Michelle Obama forcefully and passionately warned last year of the dangers of electing Donald Trump. And, for eight years in the White House, she was never shy about her dislike of politics or her resolve to never seek political office herself.
But, within hours of sitting witness to Trump taking the oath of office and then making her post-inaugural getaway to Palm Springs, Calif., Mrs. Obama was on Twitter, promising her followers that she’s only taking “a little break.”
“Will be back before you know it to work on the issues we care about.”
After an extraordinary 8 years, I'll be taking a little break. Will be back before you know it to work with you on the issues we care about. pic.twitter.com/o0ECJitXnw
— Michelle Obama (@MichelleObama) January 20, 2017
The former first lady’s tweet came amid social-media outrage over how, at the moment Trump was sworn in as the 45th president of the United States at noon on Friday the Trump team assumed control of the WhiteHouse.gov website—and pages on LGBT rights, climate change, health care, and civil liberties disappeared.
That sparked concern about the fate of those issues in the brand-new Trump White House.
— #NotMyPresident (@France4Hillary) January 20, 2017
Mrs. Obama’s promise to be back on the job fighting for her priorities was blasted out with the hour.
Earlier in the day, one steeped in tradition and protocol, Mrs. Obama’s demeanor and emotion were inscrutable as she carried out her duties as outgoing First Lady—hosting the Trumps in the White House Blue Room for tea, sitting on the Capitol steps in a cold rain.
It was a graceful coda to her active role in the transfer of power.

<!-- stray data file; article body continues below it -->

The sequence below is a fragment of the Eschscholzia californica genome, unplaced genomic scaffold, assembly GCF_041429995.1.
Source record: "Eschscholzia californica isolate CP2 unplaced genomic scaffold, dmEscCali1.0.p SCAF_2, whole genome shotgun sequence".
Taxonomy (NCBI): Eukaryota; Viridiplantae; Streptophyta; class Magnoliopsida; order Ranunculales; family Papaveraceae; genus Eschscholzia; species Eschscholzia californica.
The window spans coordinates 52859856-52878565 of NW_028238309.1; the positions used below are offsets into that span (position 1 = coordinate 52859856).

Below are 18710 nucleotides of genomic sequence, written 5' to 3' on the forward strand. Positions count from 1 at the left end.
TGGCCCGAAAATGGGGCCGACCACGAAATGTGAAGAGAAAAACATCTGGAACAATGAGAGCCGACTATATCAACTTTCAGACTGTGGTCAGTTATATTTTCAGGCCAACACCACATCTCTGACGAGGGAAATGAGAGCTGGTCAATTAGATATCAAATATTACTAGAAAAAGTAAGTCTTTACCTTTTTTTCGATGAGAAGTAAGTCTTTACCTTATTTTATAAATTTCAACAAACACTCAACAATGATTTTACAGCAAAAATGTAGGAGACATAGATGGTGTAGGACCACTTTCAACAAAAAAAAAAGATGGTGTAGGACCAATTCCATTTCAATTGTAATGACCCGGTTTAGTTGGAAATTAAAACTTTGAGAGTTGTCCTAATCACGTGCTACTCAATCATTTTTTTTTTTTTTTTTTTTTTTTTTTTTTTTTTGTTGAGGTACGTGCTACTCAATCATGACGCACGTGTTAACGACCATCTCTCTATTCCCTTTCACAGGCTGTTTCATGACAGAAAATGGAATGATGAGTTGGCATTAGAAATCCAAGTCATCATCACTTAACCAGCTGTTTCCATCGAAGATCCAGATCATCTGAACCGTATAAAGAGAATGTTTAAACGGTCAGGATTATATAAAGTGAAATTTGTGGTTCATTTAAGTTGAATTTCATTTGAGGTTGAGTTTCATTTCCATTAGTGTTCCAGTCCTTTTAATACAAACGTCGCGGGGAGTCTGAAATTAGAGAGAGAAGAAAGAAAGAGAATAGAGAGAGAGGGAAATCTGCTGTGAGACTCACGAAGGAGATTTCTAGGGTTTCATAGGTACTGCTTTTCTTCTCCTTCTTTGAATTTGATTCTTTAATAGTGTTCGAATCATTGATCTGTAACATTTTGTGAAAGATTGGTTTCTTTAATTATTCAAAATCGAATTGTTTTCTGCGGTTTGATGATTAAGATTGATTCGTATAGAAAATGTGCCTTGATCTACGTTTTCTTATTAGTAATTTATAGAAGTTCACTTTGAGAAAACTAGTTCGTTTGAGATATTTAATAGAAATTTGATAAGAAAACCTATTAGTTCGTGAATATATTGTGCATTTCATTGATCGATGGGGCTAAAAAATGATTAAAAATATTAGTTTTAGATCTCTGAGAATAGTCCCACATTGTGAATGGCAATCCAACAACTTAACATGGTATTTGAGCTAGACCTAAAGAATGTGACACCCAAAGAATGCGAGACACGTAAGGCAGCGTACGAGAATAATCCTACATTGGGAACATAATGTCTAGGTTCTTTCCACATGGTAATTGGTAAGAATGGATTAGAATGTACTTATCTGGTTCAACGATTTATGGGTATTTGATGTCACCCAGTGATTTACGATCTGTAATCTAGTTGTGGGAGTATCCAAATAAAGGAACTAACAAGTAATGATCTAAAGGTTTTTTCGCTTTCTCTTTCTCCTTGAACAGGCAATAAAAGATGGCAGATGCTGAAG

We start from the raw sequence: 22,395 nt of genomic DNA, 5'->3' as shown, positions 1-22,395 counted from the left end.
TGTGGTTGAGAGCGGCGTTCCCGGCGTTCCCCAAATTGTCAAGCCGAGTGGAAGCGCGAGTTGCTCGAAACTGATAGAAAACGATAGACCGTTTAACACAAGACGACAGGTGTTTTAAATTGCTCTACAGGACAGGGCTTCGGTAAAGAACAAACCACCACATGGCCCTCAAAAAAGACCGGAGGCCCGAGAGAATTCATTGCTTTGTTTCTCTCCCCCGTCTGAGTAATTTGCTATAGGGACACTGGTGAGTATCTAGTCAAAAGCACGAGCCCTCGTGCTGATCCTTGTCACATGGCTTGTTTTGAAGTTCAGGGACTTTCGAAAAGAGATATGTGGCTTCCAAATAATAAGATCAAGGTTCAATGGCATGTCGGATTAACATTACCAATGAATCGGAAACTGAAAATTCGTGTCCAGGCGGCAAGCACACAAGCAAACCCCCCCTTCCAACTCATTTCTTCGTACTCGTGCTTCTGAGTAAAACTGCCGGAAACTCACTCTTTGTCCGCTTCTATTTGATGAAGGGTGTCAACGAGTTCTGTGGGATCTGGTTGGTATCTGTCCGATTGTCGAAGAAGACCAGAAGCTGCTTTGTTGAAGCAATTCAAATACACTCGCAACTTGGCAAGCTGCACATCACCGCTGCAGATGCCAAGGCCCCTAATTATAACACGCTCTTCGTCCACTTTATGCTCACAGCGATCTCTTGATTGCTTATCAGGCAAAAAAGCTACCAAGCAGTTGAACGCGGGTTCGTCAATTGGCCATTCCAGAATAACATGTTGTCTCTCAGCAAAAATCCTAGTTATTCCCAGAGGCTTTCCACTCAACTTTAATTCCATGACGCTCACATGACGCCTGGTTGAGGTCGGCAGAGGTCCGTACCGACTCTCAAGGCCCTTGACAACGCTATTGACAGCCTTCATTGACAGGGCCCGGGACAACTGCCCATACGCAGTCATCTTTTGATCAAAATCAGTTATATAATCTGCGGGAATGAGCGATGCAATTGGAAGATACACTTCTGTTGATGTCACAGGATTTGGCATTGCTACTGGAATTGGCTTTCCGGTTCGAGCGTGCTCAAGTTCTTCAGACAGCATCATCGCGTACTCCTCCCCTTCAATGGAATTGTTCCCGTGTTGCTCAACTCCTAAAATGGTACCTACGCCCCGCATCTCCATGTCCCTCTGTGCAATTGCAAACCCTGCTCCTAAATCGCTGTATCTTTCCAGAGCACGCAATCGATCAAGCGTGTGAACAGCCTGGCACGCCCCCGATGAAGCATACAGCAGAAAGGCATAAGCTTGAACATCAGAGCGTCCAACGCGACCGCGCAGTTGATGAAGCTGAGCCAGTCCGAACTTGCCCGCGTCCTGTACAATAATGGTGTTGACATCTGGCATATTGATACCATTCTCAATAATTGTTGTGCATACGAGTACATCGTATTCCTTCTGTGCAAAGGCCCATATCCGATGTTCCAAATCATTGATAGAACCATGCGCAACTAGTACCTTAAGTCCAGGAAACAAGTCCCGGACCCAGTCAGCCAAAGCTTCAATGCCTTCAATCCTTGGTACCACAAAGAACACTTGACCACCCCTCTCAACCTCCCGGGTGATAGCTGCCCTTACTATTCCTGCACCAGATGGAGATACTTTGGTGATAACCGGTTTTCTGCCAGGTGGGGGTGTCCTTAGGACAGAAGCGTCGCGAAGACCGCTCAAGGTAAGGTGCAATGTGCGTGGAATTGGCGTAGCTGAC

Mrs. Obama served as one of Hillary Clinton’s most powerful surrogates in her presidential campaign, delivering impassioned speeches criticizing Trump — and what she saw as his casual misogyny and bullying — but avoiding saying his name.
Mrs. Obama first broke her silence on Trump’s election night victory to PEOPLE last month, revealing that she went to sleep before the results were announced.
“I went to bed. I don’t like to watch the political discourse; I never have,” Obama told PEOPLE editor in chief Jess Cagle and White House correspondent Sandra Sobieraj Westfall at the time.
“Anything that I felt about the election I said and I stand by,” Mrs. Obama added, also noting of her early election night: “Once you do what you can do, then the rest is easy. It was in the hands of the American people.”
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Despite her campaign-trail criticisms of Trump, Mrs. Obama, like her husband, felt it was important to help Trump in his transition to the White House.
“This is our democracy, and this is how it works,” she told PEOPLE at the time. “We are ready to work with the next administration and make sure they are as successful as they can be. Because that’s what’s best for this country.”